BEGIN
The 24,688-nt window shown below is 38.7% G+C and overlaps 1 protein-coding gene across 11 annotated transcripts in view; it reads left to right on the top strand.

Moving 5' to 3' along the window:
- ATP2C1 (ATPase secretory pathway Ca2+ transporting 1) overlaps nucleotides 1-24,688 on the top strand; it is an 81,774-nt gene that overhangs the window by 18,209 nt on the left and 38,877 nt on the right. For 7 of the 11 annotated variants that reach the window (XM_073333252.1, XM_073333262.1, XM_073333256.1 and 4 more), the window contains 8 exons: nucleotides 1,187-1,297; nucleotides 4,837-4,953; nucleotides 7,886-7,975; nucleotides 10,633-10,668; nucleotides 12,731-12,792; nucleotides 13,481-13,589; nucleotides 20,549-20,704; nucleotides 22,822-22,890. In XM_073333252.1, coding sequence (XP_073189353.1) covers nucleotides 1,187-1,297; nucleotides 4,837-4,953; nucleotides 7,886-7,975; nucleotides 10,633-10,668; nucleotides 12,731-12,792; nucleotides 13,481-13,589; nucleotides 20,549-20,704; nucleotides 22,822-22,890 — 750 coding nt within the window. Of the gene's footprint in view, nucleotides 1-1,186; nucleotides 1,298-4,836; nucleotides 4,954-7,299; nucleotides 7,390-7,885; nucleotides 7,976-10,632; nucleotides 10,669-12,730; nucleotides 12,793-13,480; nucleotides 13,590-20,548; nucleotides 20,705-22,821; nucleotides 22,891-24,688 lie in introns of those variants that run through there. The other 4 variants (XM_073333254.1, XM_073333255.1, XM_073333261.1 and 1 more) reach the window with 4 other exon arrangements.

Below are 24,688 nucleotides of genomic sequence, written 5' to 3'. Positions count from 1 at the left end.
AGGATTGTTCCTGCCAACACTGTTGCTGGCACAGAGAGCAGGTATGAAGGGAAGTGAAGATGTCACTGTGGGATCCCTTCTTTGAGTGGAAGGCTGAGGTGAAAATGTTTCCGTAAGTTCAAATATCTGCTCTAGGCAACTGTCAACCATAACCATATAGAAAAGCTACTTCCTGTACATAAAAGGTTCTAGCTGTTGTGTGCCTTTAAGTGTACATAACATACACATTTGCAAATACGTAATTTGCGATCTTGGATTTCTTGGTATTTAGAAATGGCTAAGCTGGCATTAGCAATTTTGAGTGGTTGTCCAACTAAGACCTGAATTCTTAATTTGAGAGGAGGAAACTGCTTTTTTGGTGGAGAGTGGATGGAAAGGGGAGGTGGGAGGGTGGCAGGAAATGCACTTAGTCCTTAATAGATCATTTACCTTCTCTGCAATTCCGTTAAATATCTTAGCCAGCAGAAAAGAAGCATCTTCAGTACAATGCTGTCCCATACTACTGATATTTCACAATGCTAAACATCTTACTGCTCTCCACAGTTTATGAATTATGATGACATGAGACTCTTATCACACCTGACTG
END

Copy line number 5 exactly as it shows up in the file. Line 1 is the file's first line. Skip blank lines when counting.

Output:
AGGATTGTTCCTGCCAACACTGTTGCTGGCACAGAGAGCAGGTATGAAGGGAAGTGAAGATGTCACTGTGGGATCCCTTCTTTGAGTGGAAGGCTGAGGTGAAAATGTTTCCGTAAGTTCAAATATCTGCTCTAGGCAACTGTCAACCATAACCATATAGAAAAGCTACTTCCTGTACATAAAAGGTTCTAGCTGTTGTGTGCCTTTAAGTGTACATAACATACACATTTGCAAATACGTAATTTGCGATCTTGGATTTCTTGGTATTTAGAAATGGCTAAGCTGGCATTAGCAATTTTGAGTGGTTGTCCAACTAAGACCTGAATTCTTAATTTGAGAGGAGGAAACTGCTTTTTTGGTGGAGAGTGGATGGAAAGGGGAGGTGGGAGGGTGGCAGGAAATGCACTTAGTCCTTAATAGATCATTTACCTTCTCTGCAATTCCGTTAAATATCTTAGCCAGCAGAAAAGAAGCATCTTCAGTACAATGCTGTCCCATACTACTGATATTTCACAATGCTAAACATCTTACTGCTCTCCACAGTTTATGAATTATGATGACATGAGACTCTTATCACACCTGACTG